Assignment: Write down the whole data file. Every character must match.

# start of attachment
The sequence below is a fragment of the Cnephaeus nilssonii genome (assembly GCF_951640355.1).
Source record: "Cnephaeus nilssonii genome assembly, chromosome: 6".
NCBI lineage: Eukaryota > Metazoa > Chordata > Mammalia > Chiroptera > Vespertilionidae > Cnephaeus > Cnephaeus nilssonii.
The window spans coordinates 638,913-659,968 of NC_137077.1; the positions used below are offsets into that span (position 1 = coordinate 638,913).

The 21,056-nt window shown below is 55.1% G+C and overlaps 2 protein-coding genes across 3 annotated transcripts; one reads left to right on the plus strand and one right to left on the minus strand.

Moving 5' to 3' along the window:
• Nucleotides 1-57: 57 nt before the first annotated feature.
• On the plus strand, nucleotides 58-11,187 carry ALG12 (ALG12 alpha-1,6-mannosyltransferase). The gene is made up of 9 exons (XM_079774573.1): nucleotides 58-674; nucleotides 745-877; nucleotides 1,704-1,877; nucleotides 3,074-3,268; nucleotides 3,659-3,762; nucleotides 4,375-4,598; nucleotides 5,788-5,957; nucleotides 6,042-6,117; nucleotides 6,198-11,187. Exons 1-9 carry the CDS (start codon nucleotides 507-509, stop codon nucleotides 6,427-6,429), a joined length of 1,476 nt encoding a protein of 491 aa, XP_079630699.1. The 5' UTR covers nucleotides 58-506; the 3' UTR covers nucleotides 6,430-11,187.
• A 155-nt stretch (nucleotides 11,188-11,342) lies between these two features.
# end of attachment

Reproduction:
The sequence below is a fragment of the Cnephaeus nilssonii genome (assembly GCF_951640355.1).
Source record: "Cnephaeus nilssonii genome assembly, chromosome: 6".
NCBI lineage: Eukaryota > Metazoa > Chordata > Mammalia > Chiroptera > Vespertilionidae > Cnephaeus > Cnephaeus nilssonii.
The window spans coordinates 638,913-659,968 of NC_137077.1; the positions used below are offsets into that span (position 1 = coordinate 638,913).

The 21,056-nt window shown below is 55.1% G+C and overlaps 2 protein-coding genes across 3 annotated transcripts; one reads left to right on the plus strand and one right to left on the minus strand.

Moving 5' to 3' along the window:
• Nucleotides 1-57: 57 nt before the first annotated feature.
• On the plus strand, nucleotides 58-11,187 carry ALG12 (ALG12 alpha-1,6-mannosyltransferase). The gene is made up of 9 exons (XM_079774573.1): nucleotides 58-674; nucleotides 745-877; nucleotides 1,704-1,877; nucleotides 3,074-3,268; nucleotides 3,659-3,762; nucleotides 4,375-4,598; nucleotides 5,788-5,957; nucleotides 6,042-6,117; nucleotides 6,198-11,187. Exons 1-9 carry the CDS (start codon nucleotides 507-509, stop codon nucleotides 6,427-6,429), a joined length of 1,476 nt encoding a protein of 491 aa, XP_079630699.1. The 5' UTR covers nucleotides 58-506; the 3' UTR covers nucleotides 6,430-11,187.
• A 155-nt stretch (nucleotides 11,188-11,342) lies between these two features.